A look at the viability and function of themed spaces in church design -- and what the experts forecast.
Administration and break out space, Centerpoint Church, Murrieta, Calif., image courtesy of Visioneering Studios.
“[We’re] wanting to have spaces where people can connect, not just a space for observing. It’s about engaging today.”
—Steven Chaparro, Vice President of Business Development, Visioneering Studios, Charlotte, NC
In years past, some churches have wanted to go very heavy on themes and found success, while others have been burned because many of the trends have a shelf life, and people stop responding to them.
“Our work is really at the intersection of story and space,” says Steven Chaparro, vice president of business development for Visioneering Studios, Charlotte, N.C. “Theme doesn’t always carry out to caricature but it can actually be expressed through materials, finishes and even how a space is curated and how people experience it.”
For that reason, Sharon Exley, president of Architecture is Fun in Chicago, notes that the company is creating less “themed” and more multi-functional, multi-generational spaces that serve more of the congregation and make the best use of space and resource. Given that shift, she says there needs to be more attention paid to the public space that links to all the classroom/themed spaces.
“The public spaces we are designing now in both children’s ministries and museums take their inspiration from great squares, halls and entries around the globe,” Exley says. “These spaces should speak directly to families, influence senses and impart a spiritual sensibility. They should be designed to impart a sense of order, welcome and proportion. They should say, ‘you are welcome here.’”Children’s spaces
Youth spaces, stages, and group rooms are becoming more of a focus for children’s ministry design. And while a vast majority of themed environments are created for younger children’s areas, there seems to be more of an interest in creating a cool space for teens, as well.
Architecture is Fun is creating less “themed” and more multi-functional, multi-generational spaces that serve more of the congregation and make the best use of space and resource. Image courtesy of Architecture is Fun.
Mackenzie Hastings, business development manager for Denton, Texas’s Worlds of Wow, notes that over the years the firm has partnered with many of today’s fastest growing churches and, in each case, they see two main characteristics in common: they have a unique mission and they’re reaching more families by focusing on their children’s areas.
“We’ve seen incredible growth from these churches, and in every instance, they are making their children’s area a priority by creating a fun destination for the kids,” she says. “We are designing several areas using color-blocking techniques and wall-covering as well as reclaimed wood, metal and brick⎯while still incorporating 2D appliqués, 3D sculptures and interactive play areas.”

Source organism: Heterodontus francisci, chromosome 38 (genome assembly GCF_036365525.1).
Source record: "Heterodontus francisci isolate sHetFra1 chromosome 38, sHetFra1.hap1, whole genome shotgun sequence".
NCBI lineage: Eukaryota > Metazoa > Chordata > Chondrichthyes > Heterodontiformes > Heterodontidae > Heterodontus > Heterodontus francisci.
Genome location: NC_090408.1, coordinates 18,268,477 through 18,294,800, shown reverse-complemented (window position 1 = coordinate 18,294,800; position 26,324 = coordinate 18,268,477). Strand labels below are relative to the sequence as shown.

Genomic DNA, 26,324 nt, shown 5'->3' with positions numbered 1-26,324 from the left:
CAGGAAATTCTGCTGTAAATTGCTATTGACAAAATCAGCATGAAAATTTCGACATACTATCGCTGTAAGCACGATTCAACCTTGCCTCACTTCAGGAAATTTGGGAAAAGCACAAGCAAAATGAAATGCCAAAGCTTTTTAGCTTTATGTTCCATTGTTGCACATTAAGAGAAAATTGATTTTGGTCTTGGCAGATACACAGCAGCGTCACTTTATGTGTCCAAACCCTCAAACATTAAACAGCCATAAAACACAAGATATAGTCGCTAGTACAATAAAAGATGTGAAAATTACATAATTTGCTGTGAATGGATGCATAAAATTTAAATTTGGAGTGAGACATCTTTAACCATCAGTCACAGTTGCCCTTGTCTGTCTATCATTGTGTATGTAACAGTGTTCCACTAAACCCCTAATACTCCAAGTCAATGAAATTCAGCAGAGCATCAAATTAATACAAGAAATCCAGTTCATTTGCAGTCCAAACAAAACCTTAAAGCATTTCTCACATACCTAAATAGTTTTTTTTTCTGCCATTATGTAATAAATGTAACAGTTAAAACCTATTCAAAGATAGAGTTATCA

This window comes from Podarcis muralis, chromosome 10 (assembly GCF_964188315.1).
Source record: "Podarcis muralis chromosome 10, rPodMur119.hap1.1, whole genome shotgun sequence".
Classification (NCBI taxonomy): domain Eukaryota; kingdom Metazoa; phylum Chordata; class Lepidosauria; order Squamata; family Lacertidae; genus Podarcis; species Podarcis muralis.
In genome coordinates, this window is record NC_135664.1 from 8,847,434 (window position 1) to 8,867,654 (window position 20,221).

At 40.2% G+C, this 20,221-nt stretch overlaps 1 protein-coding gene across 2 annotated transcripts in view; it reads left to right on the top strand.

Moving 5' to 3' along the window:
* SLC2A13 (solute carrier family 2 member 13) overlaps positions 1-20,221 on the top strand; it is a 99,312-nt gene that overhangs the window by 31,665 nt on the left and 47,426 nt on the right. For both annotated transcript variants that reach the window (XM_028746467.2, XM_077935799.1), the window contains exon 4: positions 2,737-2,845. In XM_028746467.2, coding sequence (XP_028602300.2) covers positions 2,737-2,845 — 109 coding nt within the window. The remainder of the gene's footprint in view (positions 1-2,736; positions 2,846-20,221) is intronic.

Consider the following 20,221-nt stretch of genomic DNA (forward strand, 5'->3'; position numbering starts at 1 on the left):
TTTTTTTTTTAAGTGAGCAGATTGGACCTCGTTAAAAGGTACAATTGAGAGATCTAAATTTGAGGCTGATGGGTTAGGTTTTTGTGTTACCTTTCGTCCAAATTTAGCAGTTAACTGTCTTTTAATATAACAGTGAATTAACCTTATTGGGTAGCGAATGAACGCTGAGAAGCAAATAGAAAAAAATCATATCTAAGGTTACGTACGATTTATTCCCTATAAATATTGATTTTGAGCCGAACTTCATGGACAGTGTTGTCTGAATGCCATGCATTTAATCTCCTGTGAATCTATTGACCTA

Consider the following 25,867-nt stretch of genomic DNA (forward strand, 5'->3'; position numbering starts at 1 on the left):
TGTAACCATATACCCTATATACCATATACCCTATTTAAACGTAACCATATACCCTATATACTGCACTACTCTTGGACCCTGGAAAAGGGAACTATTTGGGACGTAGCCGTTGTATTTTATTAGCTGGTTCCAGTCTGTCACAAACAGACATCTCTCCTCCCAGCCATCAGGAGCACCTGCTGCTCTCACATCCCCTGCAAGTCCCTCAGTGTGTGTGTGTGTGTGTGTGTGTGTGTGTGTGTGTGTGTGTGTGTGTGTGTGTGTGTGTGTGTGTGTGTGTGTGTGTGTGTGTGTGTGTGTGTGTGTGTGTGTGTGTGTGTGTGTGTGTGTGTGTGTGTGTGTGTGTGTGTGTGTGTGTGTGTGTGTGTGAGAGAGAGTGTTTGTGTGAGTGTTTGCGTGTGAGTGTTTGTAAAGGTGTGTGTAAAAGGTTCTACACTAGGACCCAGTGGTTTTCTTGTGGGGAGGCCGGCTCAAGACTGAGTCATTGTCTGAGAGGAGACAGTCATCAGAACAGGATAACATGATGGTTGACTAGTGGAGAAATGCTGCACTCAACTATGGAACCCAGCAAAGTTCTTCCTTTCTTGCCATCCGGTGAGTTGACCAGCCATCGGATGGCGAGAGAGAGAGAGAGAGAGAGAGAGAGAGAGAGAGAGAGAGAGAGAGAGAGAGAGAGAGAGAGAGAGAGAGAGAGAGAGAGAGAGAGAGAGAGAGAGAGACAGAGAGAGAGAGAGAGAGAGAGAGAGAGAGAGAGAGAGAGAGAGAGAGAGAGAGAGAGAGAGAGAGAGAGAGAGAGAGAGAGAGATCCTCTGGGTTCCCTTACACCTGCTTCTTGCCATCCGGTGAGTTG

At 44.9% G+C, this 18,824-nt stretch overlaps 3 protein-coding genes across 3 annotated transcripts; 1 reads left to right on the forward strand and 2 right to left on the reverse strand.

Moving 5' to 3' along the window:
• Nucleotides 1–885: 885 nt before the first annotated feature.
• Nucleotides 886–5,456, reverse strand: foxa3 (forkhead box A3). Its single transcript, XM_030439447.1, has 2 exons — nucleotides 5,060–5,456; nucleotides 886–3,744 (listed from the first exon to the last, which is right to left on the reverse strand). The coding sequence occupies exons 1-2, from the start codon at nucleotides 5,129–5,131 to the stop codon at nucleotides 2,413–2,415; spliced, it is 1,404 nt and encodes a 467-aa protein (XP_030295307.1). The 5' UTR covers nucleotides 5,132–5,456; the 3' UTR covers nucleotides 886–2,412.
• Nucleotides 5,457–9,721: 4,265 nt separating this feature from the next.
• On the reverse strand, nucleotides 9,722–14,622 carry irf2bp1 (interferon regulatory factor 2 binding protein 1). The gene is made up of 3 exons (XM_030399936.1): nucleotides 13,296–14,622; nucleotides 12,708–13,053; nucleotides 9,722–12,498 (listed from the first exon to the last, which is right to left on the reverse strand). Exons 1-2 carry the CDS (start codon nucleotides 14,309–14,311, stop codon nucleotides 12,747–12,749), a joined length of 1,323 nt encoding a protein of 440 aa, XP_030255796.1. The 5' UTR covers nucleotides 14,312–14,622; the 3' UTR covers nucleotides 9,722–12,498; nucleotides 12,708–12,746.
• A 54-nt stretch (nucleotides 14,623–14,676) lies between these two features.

A few of her favorite examples include Gateway Church in Southlake, Texas; Waterstone Community Church in Colorado; and Potter’s House in Fort Worth, Texas.
“We create different environments to suit all of the age groups, while still incorporating the same theme throughout the ministry,” Hastings says. “We design the space to fit the churches’ DNA … still making the area a ridiculously fun place for kids to be.”
Chaparro says the challenge of creating themes for children’s ministries is finding those that will resonate for a long time, because children are a fickle bunch. “[We’re] wanting to have spaces where people can connect, not just a space for observing. It’s about engaging today,” he says. “A lot of designs are going more masculine in finishes and colors, and that seems to be working better.”
A recent project for Visioneering Studios, the East Side Christian Church in Charlotte, N.C., offers a space for gatherings one-on-one, a space for groups of 10, and a grand space where everyone can get together to interact. “Some of the [wealthier] churches may be able to have spaces for each type of interaction and, in some other cases, they’re asking for a multi-purpose space, although it could dilute the individual experience,” Chaparro says. AVL & interaction
Churches are starting to get in line with 21st century technology and understand that their more tech-savvy congregations are interested in top audio and video elements. That’s why more designers and architects are adding these elements throughout a themed space.
“Several of our themed environments include interactive play elements and lighting,” Hastings says. “Some of our favorites are Children’s Medical Center of Dallas…. We've created immersive games, rooms with lighting that mimic an ‘under the sea’ look, a sculpture of the Dallas Reunion tower that lights up, and more.”
When it comes to AVL, Chaparro says that side screens to show more panned shots [as well as] video mapping [are] being more frequently integrated into a space to better digitally express a theme.
“When you invest a lot in themed environments, they can become redundant, and it’s costly to change out those themes,” he says. “We have seen some youth spaces change out the theme monthly by using video mapping to change the images. Even though it’s a higher cost up-front, it allows you to change things digitally much more frequently and [more] cheaply.”